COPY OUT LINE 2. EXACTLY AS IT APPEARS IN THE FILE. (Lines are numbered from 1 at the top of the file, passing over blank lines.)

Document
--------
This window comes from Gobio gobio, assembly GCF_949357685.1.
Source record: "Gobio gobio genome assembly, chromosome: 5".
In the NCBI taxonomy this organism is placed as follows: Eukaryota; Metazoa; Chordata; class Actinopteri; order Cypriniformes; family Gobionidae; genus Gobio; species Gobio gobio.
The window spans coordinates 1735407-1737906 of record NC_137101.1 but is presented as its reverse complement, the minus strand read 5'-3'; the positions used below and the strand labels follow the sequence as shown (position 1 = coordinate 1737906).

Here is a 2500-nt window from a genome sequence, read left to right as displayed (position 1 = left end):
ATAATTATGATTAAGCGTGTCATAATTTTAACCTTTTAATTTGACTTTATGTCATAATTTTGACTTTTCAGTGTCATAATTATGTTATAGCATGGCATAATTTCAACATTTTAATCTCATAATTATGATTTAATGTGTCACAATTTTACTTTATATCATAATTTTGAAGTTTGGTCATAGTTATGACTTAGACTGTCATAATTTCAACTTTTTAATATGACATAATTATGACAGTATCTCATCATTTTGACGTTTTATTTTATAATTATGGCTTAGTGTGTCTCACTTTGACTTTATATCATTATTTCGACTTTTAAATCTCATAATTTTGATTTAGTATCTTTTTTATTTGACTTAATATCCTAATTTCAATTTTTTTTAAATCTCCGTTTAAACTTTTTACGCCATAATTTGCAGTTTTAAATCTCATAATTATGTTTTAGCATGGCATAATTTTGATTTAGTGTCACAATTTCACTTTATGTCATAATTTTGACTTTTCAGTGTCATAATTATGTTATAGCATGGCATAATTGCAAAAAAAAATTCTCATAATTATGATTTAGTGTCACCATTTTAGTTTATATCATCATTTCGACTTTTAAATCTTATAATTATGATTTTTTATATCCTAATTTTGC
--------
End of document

Source record: "Gobio gobio genome assembly, chromosome: 5".